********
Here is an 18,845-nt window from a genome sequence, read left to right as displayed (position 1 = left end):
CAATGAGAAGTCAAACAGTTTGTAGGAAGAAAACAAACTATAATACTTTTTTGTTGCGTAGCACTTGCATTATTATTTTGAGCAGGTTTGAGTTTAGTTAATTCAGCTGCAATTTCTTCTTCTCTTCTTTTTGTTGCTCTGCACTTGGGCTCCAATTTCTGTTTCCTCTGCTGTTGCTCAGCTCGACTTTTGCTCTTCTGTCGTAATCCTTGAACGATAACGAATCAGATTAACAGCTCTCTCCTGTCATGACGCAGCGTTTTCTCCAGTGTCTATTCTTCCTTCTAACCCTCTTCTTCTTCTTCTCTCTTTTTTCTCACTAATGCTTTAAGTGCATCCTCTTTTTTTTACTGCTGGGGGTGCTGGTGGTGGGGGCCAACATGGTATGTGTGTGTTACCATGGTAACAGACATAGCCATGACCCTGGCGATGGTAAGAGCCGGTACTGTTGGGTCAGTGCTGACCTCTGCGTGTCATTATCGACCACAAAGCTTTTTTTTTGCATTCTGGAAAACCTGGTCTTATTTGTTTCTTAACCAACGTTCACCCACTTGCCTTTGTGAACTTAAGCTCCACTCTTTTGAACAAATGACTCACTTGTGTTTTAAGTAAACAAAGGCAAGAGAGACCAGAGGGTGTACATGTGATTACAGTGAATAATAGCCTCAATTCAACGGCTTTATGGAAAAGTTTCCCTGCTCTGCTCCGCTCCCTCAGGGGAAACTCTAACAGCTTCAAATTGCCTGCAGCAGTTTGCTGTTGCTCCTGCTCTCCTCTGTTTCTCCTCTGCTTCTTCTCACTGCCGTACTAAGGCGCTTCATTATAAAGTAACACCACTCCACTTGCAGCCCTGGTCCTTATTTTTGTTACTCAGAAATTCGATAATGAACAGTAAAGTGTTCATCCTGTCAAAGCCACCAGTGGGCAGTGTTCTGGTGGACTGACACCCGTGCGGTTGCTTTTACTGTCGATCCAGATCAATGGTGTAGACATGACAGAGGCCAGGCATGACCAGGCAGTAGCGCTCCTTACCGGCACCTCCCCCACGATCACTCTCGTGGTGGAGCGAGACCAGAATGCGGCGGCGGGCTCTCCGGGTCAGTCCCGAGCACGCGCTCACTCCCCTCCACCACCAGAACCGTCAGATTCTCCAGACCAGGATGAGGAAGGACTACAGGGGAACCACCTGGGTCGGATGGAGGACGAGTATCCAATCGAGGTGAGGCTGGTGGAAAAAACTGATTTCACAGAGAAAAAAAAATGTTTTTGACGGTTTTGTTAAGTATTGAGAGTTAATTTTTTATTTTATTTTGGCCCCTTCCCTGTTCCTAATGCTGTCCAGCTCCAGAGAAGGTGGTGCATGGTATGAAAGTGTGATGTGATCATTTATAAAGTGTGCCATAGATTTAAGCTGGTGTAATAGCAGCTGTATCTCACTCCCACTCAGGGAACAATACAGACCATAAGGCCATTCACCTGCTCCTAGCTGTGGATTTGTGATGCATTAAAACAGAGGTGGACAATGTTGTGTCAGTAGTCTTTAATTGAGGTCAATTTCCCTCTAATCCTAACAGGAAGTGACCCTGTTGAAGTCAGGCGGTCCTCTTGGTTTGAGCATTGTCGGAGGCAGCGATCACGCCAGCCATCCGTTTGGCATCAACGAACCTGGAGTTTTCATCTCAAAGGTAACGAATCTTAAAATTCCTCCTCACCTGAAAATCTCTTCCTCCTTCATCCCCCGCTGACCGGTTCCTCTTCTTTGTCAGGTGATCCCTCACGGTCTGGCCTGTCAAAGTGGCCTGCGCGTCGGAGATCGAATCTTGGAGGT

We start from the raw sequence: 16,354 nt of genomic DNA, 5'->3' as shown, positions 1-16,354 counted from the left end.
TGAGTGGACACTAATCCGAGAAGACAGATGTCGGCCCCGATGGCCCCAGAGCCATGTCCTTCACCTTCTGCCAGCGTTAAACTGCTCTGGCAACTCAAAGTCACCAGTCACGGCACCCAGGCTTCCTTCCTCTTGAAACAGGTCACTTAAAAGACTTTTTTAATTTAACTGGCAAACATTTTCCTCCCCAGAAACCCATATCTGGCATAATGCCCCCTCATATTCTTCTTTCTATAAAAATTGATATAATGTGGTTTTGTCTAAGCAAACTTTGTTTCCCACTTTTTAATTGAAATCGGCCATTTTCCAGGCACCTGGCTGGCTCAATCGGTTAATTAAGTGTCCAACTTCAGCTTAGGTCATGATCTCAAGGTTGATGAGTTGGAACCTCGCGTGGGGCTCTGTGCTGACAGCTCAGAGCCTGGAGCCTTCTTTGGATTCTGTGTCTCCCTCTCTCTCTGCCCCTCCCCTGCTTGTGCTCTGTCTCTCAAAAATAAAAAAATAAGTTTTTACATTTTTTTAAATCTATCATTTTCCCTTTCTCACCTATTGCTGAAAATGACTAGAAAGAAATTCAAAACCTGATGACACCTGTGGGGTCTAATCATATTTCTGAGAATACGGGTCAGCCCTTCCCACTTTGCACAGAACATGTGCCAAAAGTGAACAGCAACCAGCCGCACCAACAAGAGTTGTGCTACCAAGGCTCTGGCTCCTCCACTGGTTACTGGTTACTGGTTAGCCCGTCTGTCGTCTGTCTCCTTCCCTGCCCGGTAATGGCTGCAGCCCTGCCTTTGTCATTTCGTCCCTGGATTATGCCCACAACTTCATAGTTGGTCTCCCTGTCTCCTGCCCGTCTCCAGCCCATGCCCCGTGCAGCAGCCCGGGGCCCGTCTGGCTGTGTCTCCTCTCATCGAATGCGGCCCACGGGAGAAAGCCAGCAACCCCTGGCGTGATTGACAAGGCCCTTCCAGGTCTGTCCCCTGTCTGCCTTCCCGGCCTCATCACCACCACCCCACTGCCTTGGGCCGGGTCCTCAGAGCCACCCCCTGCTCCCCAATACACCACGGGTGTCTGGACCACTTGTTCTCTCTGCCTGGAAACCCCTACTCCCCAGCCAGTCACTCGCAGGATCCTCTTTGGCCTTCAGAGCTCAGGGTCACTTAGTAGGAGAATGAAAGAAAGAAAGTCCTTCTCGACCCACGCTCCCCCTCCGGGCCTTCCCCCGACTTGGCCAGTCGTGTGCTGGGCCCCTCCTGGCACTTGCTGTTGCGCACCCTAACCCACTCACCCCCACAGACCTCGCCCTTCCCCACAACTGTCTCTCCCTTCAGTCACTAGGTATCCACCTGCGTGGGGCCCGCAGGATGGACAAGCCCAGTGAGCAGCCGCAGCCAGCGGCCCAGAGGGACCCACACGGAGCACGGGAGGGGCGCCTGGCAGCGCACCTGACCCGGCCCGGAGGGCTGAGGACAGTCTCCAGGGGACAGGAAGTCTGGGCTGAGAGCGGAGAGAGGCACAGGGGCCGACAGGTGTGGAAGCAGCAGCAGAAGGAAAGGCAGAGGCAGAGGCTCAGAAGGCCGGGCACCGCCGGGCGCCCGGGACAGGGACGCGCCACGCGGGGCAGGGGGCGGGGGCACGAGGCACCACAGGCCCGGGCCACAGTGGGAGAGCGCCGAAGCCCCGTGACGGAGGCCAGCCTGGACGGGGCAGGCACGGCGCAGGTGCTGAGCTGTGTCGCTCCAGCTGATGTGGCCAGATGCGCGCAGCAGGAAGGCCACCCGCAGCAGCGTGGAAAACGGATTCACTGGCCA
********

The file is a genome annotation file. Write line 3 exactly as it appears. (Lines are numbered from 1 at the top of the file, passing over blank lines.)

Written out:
We start from the raw sequence: 16,354 nt of genomic DNA, 5'->3' as shown, positions 1-16,354 counted from the left end.